Net Migration From Mexico Now Zero
Published: April 25, 2012
Net Migration From Mexico Now Zero, Net migration from Mexico has plummeted to zero thanks to changing demographic and economic conditions on both sides of the border, a new study says, even as political battles over illegal immigration heat up and the issue heads to the U.S. Supreme Court.
After four decades that brought 12 million Mexican immigrants—more than half of them illegally—to the U.S., the curtain has come down on the biggest immigration wave in modern times.
“The net migration flow from Mexico to the United States has stopped and may have reversed,” says the report, which is based on an*n*lysis of U.S. and Mexican government data by the nonpartisan Pew Hispanic Center.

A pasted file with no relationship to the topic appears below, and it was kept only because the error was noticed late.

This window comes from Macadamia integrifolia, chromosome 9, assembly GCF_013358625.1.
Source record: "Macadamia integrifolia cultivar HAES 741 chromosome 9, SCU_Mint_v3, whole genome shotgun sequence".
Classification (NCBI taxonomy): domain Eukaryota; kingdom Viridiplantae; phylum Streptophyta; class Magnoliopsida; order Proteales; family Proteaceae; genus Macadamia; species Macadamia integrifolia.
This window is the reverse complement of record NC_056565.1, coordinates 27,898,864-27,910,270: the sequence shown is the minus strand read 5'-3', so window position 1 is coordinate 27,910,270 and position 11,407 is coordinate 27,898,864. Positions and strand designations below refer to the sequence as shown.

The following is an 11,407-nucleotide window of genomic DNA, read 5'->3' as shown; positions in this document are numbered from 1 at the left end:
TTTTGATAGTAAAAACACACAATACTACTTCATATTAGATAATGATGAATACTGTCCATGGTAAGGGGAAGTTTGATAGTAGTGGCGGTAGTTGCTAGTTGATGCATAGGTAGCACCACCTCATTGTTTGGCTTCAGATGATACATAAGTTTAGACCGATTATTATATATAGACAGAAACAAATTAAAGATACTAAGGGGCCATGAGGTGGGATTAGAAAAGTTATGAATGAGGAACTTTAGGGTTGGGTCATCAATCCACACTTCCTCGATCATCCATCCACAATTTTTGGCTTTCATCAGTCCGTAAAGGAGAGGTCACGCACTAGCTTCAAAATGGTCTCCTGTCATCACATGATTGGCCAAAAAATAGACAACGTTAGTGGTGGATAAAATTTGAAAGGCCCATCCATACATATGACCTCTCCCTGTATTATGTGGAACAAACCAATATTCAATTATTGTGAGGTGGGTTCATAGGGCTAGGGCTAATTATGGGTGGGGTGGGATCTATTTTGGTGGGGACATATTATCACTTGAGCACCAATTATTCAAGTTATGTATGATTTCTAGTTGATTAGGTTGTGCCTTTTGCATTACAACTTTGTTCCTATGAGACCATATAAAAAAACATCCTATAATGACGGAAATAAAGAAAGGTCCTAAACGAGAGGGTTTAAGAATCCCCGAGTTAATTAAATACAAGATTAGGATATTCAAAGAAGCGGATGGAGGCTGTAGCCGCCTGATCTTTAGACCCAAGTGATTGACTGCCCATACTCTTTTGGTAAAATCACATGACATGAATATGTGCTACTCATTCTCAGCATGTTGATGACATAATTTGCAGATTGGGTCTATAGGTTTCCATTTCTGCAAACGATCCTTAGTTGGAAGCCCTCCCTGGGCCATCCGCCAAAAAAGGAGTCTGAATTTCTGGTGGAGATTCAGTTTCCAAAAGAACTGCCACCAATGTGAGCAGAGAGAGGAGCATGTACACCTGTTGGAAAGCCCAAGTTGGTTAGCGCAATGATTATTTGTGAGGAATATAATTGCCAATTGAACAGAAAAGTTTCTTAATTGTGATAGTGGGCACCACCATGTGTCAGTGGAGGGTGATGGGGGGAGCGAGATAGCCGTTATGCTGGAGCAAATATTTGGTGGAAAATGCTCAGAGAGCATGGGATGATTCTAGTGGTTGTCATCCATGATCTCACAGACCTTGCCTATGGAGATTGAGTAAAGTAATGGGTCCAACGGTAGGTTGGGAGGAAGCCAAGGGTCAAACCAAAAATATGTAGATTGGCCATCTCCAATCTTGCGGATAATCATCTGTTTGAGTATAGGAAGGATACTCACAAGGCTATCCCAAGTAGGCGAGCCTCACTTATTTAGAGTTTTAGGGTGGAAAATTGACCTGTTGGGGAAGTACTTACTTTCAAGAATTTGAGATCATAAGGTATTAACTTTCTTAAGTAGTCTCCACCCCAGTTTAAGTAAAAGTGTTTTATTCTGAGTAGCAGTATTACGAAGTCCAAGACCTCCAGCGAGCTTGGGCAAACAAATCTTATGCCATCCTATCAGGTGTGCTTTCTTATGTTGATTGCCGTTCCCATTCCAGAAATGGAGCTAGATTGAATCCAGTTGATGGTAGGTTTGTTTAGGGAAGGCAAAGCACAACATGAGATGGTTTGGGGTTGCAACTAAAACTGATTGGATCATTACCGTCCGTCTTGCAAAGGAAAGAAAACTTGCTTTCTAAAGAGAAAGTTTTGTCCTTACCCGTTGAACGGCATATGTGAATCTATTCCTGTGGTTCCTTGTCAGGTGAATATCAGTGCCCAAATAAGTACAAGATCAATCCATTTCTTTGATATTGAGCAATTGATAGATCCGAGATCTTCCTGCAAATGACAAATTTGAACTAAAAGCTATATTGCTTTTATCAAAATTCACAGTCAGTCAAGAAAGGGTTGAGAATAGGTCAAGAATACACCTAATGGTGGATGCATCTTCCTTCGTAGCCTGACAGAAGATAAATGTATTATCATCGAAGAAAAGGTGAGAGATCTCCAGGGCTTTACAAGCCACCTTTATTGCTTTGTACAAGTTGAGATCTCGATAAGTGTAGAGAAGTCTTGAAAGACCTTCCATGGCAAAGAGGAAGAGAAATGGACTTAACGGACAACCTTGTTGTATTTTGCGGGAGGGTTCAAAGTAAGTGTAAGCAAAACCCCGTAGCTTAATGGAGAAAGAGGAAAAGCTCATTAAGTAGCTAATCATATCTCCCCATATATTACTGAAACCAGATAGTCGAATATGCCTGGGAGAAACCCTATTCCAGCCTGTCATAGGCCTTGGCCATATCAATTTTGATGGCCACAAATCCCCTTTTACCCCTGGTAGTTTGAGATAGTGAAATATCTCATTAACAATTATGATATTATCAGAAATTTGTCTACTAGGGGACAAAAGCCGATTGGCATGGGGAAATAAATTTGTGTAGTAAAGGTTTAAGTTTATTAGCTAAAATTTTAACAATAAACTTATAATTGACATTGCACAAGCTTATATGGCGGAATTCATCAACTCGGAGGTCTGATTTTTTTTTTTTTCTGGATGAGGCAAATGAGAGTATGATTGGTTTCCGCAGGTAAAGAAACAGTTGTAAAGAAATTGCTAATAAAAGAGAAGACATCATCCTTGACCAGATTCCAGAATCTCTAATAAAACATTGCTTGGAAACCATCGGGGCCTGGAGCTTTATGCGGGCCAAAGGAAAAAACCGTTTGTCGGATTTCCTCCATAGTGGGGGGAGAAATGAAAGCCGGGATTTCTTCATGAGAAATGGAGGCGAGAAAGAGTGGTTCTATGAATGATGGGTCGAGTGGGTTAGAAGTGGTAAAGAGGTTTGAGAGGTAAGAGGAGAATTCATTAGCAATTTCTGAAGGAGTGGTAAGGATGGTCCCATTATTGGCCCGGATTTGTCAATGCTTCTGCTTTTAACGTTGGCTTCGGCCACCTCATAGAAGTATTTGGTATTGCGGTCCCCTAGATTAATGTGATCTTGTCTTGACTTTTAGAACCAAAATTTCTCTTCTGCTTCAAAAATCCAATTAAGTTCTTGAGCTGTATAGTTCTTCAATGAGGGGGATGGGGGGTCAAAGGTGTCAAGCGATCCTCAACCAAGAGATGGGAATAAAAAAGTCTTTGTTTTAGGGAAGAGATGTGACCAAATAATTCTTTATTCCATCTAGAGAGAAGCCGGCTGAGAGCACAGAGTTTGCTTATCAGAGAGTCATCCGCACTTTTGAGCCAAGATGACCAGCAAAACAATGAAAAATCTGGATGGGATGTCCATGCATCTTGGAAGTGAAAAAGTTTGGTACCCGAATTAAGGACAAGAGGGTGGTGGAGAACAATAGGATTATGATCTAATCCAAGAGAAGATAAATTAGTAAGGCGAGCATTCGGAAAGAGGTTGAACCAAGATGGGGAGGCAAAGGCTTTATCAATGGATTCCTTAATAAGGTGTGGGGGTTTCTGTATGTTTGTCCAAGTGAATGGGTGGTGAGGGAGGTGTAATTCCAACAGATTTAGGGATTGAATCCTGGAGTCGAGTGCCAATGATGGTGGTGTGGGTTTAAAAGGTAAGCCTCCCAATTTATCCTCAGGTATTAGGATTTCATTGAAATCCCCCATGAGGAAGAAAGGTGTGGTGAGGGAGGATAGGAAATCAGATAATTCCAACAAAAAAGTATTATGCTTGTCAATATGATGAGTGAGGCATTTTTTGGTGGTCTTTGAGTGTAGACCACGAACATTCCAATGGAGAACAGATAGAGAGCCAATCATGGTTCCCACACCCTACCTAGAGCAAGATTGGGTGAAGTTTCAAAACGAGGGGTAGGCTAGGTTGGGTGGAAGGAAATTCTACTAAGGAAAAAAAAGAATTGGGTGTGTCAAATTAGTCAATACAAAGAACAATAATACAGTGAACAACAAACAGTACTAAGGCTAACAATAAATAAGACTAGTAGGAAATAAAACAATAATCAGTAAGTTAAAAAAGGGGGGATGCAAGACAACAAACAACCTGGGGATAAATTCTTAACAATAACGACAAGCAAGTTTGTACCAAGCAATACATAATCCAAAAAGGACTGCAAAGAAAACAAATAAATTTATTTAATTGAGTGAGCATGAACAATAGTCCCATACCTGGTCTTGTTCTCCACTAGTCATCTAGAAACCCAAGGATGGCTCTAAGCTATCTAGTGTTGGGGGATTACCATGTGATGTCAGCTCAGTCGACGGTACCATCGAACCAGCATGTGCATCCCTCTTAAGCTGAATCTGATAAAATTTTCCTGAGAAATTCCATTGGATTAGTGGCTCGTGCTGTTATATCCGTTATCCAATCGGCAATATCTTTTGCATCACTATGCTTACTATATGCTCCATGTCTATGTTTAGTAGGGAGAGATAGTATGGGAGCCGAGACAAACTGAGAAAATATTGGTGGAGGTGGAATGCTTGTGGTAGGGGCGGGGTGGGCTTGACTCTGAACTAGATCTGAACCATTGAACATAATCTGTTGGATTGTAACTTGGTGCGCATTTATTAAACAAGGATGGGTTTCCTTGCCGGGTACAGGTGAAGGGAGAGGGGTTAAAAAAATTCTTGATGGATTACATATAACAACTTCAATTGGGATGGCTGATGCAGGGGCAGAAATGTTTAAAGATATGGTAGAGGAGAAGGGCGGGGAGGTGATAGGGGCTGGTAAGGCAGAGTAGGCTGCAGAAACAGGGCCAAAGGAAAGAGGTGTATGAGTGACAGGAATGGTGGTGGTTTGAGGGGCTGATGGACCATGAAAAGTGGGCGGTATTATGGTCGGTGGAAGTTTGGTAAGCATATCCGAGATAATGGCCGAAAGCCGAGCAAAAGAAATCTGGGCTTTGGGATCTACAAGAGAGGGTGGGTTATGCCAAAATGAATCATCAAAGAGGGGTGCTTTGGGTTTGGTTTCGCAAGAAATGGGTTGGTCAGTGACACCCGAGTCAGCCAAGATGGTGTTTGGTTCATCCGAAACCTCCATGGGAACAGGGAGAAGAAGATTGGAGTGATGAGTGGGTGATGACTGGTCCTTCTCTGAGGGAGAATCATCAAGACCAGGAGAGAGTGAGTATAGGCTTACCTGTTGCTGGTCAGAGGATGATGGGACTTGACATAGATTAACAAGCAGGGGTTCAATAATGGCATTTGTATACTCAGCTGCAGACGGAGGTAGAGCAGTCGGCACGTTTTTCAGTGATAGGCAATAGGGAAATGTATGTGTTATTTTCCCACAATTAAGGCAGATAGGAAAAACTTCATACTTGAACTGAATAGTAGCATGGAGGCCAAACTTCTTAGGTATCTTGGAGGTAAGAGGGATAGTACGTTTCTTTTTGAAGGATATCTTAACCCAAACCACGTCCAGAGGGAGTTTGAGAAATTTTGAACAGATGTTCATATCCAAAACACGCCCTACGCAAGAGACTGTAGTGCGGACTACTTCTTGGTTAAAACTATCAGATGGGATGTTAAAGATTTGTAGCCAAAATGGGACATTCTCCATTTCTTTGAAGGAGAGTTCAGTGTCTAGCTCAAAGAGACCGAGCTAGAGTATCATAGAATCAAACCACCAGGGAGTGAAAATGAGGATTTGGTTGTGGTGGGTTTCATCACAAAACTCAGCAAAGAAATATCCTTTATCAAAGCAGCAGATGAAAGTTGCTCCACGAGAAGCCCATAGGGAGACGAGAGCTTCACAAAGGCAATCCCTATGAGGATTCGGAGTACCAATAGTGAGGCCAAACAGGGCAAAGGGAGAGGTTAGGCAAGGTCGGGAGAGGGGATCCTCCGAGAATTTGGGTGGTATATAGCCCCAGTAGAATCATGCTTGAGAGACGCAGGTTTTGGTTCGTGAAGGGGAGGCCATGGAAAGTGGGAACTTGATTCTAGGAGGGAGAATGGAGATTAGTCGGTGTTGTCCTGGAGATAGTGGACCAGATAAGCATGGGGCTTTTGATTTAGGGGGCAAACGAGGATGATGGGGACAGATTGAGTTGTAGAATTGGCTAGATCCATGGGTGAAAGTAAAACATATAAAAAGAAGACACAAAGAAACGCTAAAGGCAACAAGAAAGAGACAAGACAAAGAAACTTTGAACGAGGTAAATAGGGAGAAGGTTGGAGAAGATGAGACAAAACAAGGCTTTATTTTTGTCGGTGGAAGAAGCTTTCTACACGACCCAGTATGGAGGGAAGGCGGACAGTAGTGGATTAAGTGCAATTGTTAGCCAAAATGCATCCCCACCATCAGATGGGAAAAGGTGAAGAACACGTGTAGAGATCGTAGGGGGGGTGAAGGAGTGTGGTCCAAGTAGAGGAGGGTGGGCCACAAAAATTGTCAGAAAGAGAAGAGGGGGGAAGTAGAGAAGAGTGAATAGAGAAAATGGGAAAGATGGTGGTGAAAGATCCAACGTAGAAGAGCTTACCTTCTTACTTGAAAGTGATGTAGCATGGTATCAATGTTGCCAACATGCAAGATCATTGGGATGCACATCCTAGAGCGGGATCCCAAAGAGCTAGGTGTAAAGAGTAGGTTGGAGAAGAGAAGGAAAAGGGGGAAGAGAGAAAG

The standstill, according to the report, results from declining immigration from Mexico paired with a rising number of people returning south from the U.S. Those trends recently converged, and between 2005 and 2010 about as many Mexicans left the U.S. as flocked here.
Between 2005 and 2010, 1.4 million Mexicans migrated north of the border, fewer than half as many as in the previous five-year period. Meanwhile, the number of Mexicans and their children who returned to Mexico between 2005 and 2010 rose to 1.4 million, about double the number who went home between 1995 and 2000, the report said. These trends suggest the return flow to Mexico surpassed arrivals to the U.S. in 2010 and 2011, the report adds.
Please feel free to send if you have any questions regarding this post , you can contact on